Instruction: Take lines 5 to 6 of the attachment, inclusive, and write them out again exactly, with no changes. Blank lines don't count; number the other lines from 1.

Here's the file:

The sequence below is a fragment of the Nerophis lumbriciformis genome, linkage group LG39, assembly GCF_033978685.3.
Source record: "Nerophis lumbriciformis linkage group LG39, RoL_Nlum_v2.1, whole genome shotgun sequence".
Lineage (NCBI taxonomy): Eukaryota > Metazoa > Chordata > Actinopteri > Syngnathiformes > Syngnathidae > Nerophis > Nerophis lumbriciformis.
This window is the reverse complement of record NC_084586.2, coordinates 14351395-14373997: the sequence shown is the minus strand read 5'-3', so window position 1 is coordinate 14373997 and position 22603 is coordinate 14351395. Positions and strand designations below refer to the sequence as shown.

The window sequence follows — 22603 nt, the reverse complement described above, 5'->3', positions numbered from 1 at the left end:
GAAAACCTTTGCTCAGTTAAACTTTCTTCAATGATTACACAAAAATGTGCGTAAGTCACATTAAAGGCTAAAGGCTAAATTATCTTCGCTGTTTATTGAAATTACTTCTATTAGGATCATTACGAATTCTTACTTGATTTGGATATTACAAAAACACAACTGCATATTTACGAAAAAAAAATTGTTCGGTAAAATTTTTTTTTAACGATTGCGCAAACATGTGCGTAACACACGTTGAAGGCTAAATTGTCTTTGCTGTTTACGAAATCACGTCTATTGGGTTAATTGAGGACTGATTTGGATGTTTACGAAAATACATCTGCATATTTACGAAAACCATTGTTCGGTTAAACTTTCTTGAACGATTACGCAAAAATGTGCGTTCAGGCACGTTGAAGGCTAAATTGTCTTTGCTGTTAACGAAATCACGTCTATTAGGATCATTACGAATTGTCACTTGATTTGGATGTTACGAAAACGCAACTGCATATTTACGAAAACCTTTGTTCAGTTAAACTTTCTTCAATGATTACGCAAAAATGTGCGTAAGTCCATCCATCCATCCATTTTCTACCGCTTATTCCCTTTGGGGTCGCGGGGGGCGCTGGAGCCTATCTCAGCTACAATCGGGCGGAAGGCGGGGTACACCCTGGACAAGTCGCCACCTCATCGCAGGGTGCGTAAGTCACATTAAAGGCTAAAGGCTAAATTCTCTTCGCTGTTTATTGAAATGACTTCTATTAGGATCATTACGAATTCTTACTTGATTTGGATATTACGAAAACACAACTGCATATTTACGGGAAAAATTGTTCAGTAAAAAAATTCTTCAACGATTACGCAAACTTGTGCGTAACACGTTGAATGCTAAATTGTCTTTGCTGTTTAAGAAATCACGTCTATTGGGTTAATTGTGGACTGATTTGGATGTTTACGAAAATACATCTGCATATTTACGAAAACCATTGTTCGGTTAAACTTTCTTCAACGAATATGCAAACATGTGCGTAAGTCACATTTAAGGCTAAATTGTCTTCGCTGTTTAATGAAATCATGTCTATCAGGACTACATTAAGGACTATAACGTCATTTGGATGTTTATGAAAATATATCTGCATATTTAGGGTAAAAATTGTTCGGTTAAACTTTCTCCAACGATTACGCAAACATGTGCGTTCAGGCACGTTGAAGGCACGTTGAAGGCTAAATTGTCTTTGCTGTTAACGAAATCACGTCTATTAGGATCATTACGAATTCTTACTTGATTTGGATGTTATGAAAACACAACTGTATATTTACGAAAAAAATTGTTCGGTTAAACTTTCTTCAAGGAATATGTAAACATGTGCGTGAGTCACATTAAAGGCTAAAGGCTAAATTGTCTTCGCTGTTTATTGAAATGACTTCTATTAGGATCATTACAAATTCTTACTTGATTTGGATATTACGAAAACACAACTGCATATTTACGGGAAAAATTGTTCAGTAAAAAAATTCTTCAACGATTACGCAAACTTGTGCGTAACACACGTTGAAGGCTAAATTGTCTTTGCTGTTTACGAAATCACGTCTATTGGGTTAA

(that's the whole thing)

The window sequence follows — 22603 nt, the reverse complement described above, 5'->3', positions numbered from 1 at the left end:
GAAAACCTTTGCTCAGTTAAACTTTCTTCAATGATTACACAAAAATGTGCGTAAGTCACATTAAAGGCTAAAGGCTAAATTATCTTCGCTGTTTATTGAAATTACTTCTATTAGGATCATTACGAATTCTTACTTGATTTGGATATTACAAAAACACAACTGCATATTTACGAAAAAAAAATTGTTCGGTAAAATTTTTTTTTAACGATTGCGCAAACATGTGCGTAACACACGTTGAAGGCTAAATTGTCTTTGCTGTTTACGAAATCACGTCTATTGGGTTAATTGAGGACTGATTTGGATGTTTACGAAAATACATCTGCATATTTACGAAAACCATTGTTCGGTTAAACTTTCTTGAACGATTACGCAAAAATGTGCGTTCAGGCACGTTGAAGGCTAAATTGTCTTTGCTGTTAACGAAATCACGTCTATTAGGATCATTACGAATTGTCACTTGATTTGGATGTTACGAAAACGCAACTGCATATTTACGAAAACCTTTGTTCAGTTAAACTTTCTTCAATGATTACGCAAAAATGTGCGTAAGTCCATCCATCCATCCATTTTCTACCGCTTATTCCCTTTGGGGTCGCGGGGGGCGCTGGAGCCTATCTCAGCTACAATCGGGCGGAAGGCGGGGTACACCCTGGACAAGTCGCCACCTCATCGCAGGGTGCGTAAGTCACATTAAAGGCTAAAGGCTAAATTCTCTTCGCTGTTTATTGAAATGACTTCTATTAGGATCATTACGAATTCTTACTTGATTTGGATATTACGAAAACACAACTGCATATTTACGGGAAAAATTGTTCAGTAAAAAAATTCTTCAACGATTACGCAAACTTGTGCGTAACACGTTGAATGCTAAATTGTCTTTGCTGTTTAAGAAATCACGTCTATTGGGTTAATTGTGGACTGATTTGGATGTTTACGAAAATACATCTGCATATTTACGAAAACCATTGTTCGGTTAAACTTTCTTCAACGAATATGCAAACATGTGCGTAAGTCACATTTAAGGCTAAATTGTCTTCGCTGTTTAATGAAATCATGTCTATCAGGACTACATTAAGGACTATAACGTCATTTGGATGTTTATGAAAATATATCTGCATATTTAGGGTAAAAATTGTTCGGTTAAACTTTCTCCAACGATTACGCAAACATGTGCGTTCAGGCACGTTGAAGGCACGTTGAAGGCTAAATTGTCTTTGCTGTTAACGAAATCACGTCTATTAGGATCATTACGAATTCTTACTTGATTTGGATGTTATGAAAACACAACTGTATATTTACGAAAAAAATTGTTCGGTTAAACTTTCTTCAAGGAATATGTAAACATGTGCGTGAGTCACATTAAAGGCTAAAGGCTAAATTGTCTTCGCTGTTTATTGAAATGACTTCTATTAGGATCATTACAAATTCTTACTTGATTTGGATATTACGAAAACACAACTGCATATTTACGGGAAAAATTGTTCAGTAAAAAAATTCTTCAACGATTACGCAAACTTGTGCGTAACACACGTTGAAGGCTAAATTGTCTTTGCTGTTTACGAAATCACGTCTATTGGGTTAA